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    Designing the Creative Child

    continued

    Whereas the playhouse was compared in 1950 to "magic carpets on which children are transplanted to the land of make-believe," Parents' described the playhouse in 1962 as "a house full of play, a room full of imagination for any child." The playhouse offered the same attractions that the playpen, playroom, and bedroom play space did: keeping children occupied with minimal supervision, and space to develop autonomy and encourage creativity. The expectation of creative behavior therefore governed the postwar child's playhouse.

    Parents assumed children would create their own world in the playhouse, but because they chose or erected the playhouse, its architectural cues often reflected the tastes of adults. One of the most common and inexpensive playhouse designs was a draped card table that was easy to set up inside or out. A plastic structure by Doughboy Industries came in the form of large and small "ranch" houses, allowing the child to inhabit his or her own suburban dream .

    Another model, a simple cotton cover produced by Bemis Brothers, a maker of grain sacks, and sold through FAO Schwarz and other shops, gave girls a chance to live in a colonial while boys played in a firehouse. A similar pattern available from Ladies' Home Journal transformed a card table into a sew-it-yourself circus tent. Larger free-standing structures also mimicked the architecture of the past. A complex gingerbread house portrayed in Parents' Magazine required "above average craftsmanship," custom-cut pine siding, and leaded windows. FAO Schwarz sold a deluxe Log Cabin, which it promised was "without an equal for active, creative and social play."

    Combining climbing equipment with space for domestic play, a model published by the Ladies' Home Journal in 1964 made reference to Alice in Wonderland, with oversized keyholes and giant cards. Sunset showed parents how to build structures with shingled roofs and Dutch doors, as well as designs with sloping corrugated roofs and redwood siding. With input from nursery school teachers, Sunset argued that play equipment must "appeal to the unpredictable imagination of the child" and suggested that children preferred big things that were "non-representational," which they could adapt and transform.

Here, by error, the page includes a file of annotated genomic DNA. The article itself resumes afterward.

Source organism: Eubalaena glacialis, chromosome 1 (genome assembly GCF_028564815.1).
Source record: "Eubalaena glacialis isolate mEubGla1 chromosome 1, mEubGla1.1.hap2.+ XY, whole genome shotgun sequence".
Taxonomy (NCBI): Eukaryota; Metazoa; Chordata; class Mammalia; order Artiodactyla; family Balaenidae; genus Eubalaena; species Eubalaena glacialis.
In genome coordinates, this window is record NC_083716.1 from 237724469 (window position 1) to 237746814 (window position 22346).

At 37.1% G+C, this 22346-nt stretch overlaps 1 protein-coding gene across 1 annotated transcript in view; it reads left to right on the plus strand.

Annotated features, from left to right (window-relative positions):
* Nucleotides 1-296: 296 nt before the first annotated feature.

Dr. Spock's advice to a parent who "can't buy a shiny automobile to pedal or a playhouse" was to provide the child with "a packing box. By turns it's a bed, a house, a truck, a tank, a fort, a doll's house, a garage." A cardboard appliance box that the child could make into a castle or fort was the reigning ideal. The architect Fred Bassetti developed his Flexagons toy in the mid-1950s while experimenting with designs for a cardboard playhouse he hoped to sell nationally, and by the early 1970s Creative Playthings developed a ready-made cardboard house with a pitched roof and movable doors and windows . Even Sunset concurred that a cardboard box, or other inexpensive materials, often "scores the greatest success."

    For older children, building a play- or clubhouse was itself a creative activity. Like Beverly Cleary's character Henry Huggins in Henry and the Clubhouse (1962), the process of imagining and building a structure, and inhabiting the space, was a practical learning experience in self-sufficiency and problem solving. From the late nineteenth century onward, the process of having children build a small structure was believed to impart valuable practical knowledge and character building. Campers, for example, in the 1920s, erected tents and then their own cabins. But the child-made clubhouse was also associated with imagination.

    In J. M. Barrie's play Peter Pan, the Lost Boys build Wendy a small house on their island of Neverland to pretend she is their mother. In Walt Disney's 1953 animated version, the Lost Boys already have a fanciful dwelling, a playgroundlike hideout they have carved from a tree.This belief that children might construct their own playhouses informed both construction toys and experimental kits for inside or backyard building.

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    Like Charles and Ray Eames's the Toy, which came with directions for making a playhouse, many building toys were sold with the promise of small-scale construction. One developed by Yale architecture professor Gilbert Switzer, and retailed through Creative Playthings around 1957, required children to assemble rods and Masonite panels. A project for notched planks cut from standard-sized lumber was another do-it-yourself project that the parent could initiate and the children could complete. The large size of these sets demanded cooperation among children and suggested that creativity could be a group activity, rather than just a solitary one.